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HR3962 as Passed: the importance of close reading

by Bruce Webb

H.R.3962:
Affordable Health Care for America Act (Engrossed as Agreed to or Passed by House)
.

Back in July I singled out what I thought was the single most important provision of the House Tri-Committee Bill in a post called Sec 116: Golden Bullet or Smoking Gun. Yesterday I followed up with a new post here called STILL the Most Important Sentence in the House HR Bill which cited the ALMOST identical language between Sec 116 of the Tri-Committee Bill and Sec 102 of the bill as brought to the floor and posted similar material in diaries at dKos, MyDD, and Open Left. Only to find out from commenter Gerald Weinand, who actually read the bill with close attention to detail, that there were significant changes in wording that drastically changed the impact of this language by shifting it forward in time and then sunsetting it.

I don’t know what to make of this change, but it is the subject of a LONG piece at the BruceWeb Read the Bill Part 3; and a possible reading error. In any event going forward I think it is vital that everyone be reading off the same page. The above link to the bill as passed may not be stable, if not you can search it pretty easily from the Thomas.gov site or use the pdf version published by the GPO: http://frwebgate.access.gpo.gov/cgi-bin/getdoc.cgi?dbname=111_cong_bills&docid=f:h3962eh.txt.pdf
(Update: MG supplies a better Thomas link: http://thomas.loc.gov/cgi-bin/bdquery/z?d111:h.r.03962 Thanx)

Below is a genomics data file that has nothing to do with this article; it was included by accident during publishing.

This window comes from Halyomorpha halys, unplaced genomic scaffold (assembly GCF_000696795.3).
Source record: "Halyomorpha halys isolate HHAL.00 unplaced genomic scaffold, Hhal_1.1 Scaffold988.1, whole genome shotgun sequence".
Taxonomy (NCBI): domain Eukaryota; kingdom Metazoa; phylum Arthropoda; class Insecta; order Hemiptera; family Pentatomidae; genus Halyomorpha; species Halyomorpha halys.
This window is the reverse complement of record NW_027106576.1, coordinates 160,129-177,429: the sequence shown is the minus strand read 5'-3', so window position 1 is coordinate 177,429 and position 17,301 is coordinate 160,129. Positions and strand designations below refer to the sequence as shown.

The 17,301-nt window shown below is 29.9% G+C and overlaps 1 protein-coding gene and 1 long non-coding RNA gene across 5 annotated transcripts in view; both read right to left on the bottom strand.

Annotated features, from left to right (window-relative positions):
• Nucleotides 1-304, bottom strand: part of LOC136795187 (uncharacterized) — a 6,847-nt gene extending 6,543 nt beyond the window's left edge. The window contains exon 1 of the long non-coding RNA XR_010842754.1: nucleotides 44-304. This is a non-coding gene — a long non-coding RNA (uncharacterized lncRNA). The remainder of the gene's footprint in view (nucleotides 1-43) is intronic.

My personal belief and a hope is that a mistake has been made and that this provision was not meant to sunset when the Exchange starts operation, and that a fix will be made, it would be a true shame if the best regulatory control of insurance company profits just ended up on the cutting floor, either deliberately or by accident.

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STILL the most important sentence in the House HC Bill

by Bruce Webb

Much of the criticism about the House Health Care Bill coming from the left revolves around the ‘fact’ that it has no meaningful premium and so profit controls. Moreover most of those same people are promoting HR676 as an alternative. Frankly those people simply haven’t read either bill with attention to detail. And this includes a lot of people sporting the title ‘Dr.’

In both cases the key language comes right up front. In HR3962 it is as follows:

SEC. 102. ENSURING VALUE AND LOWER PREMIUMS.
(a) GROUP HEALTH INSURANCE COVERAGE.—Title XXVII of the Public Health Service Act is amended by inserting after section 2713 the following new section:
‘‘SEC. 2714. ENSURING VALUE AND LOWER PREMIUMS.
‘‘(a) IN GENERAL.—Each health insurance issuer that offers health insurance coverage in the small or large group market shall provide that for any plan year in which the coverage has a medical loss ratio below a level specified by the Secretary (but not less than 85 percent), the issuer shall provide in a manner specified by the Secretary for rebates to enrollees of the amount by which the issuer’s medical loss ratio is less than the level so specified.

That final sentence simply guts the insurance companies current business which involves widening the spread between premium dollars collected and medical care actually provided. This sentence sets a hard limit on raising premiums while managing the risk pool to exclude those actually being likely to make claims. The tighter you manage your enrollment the harder it is to actually hit your mandated MLR, and every time you raise premiums you have to demonstrate that you have increased payouts to that same degree. Or else you have to rebate the difference.